AUSTIN (KXAN) — In a pre-trial hearing set for Thursday afternoon, prosecutors will ask again to have their own expert evaluate Kendrex White for sanity. White was indicted by a Travis County grand jury on first-degree murder charges in connection with the stabbing attack on the University of Texas campus on May 1 that killed one student and injured three others.
White, 21, has also been indicted on three counts of aggravated assault with a deadly weapon for the three students he allegedly injured. Harrison Brown, 19, died that day after he was stabbed in the chest with a hunting knife.
Nearly five months later, and at the beginning of a new fall semester, UT students are still adjusting to being back on campus.
“I feel bad whenever people walk past here and they kind of just stare at it,” explained Krishant Dania in an interview Wednesday with KXAN outside the Gregory Gym. “They don’t feel comfortable here.”
Dania, now a sophomore, witnessed the chaos that day, and stayed behind to help an injured victim.
“I heard somebody gasping at the end of the table and then I saw somebody with a bunch of blood over their shirt, so I just thought maybe a rock or something fell and hit him. So I ran over and I put the put my hands on his wound,” Dania told KXAN in May.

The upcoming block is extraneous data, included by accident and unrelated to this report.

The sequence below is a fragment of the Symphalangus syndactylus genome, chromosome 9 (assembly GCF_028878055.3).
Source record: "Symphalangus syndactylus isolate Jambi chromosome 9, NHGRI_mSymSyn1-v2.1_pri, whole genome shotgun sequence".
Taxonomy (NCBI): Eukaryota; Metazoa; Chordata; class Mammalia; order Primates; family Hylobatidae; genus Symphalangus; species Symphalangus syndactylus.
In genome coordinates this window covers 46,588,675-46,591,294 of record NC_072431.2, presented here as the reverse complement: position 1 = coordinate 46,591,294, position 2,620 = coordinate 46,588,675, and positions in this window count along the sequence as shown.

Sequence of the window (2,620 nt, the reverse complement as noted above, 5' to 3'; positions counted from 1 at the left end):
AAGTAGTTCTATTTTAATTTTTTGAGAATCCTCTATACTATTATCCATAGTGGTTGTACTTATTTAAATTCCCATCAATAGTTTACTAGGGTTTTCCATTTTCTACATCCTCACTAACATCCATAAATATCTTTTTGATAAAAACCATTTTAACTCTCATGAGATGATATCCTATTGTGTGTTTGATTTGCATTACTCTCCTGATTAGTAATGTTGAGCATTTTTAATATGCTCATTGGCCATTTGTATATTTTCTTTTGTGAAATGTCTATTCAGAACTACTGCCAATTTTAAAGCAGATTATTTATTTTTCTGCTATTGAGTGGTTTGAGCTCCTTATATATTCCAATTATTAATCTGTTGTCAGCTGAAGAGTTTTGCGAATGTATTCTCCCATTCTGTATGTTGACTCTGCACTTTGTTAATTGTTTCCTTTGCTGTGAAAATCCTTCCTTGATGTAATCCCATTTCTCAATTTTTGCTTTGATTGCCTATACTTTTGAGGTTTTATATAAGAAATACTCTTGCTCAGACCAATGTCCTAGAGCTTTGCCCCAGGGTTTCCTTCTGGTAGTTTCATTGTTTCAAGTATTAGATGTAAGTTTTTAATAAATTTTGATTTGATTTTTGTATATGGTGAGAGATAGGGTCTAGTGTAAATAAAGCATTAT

The scariest part of that day, Dania says, was making eye contact with the suspect.
“I do remember looking him in the eye and feeling like, ‘Oh, man. This is like real, sort of. This is a real person doing all this,'” he said. “I could see the details in his face.”
Dania says even after what he witnessed, he feels safe on-campus. However, he says more work needs to be done.
“I feel like the mental health stuff needs to be stressed even more,” Dania said. “It’d be cool if people, myself included, looked out for other people more with regard to mental health.”
Representatives of student government say progress has been made since the attack in terms of communication and mental health resources for students.
“We’ve done a lot of good work and the collaboration hasn’t stopped,” said Alejandrina Guzman, UT student body president. “The administration has been working very closely with us to make sure that all students feel welcome and safe on campus.”
Guzman says these services are a priority in the effort to make sure another attack like this doesn’t happen again.
“The prevention aspect of it all is priority — which extends back to resources for students for mental health, and also safety resources on campus,” she said.
The hope is — with added mental health resources — future tragedies will be prevented.
“Harrison Brown won’t be forgotten. He lives in our hearts. He lives in my heart,” Guzman said. “We’re all Longhorns together. We’re here. We’re not alone, in that if anybody has anything that they’re going through — a situation — [we want them] to reach out.”
In June, White was found competent to stand trial by two doctors. His motion to be tested for insanity was denied.
Thursday’s pre-trial hearing is set for 1:30 p.m.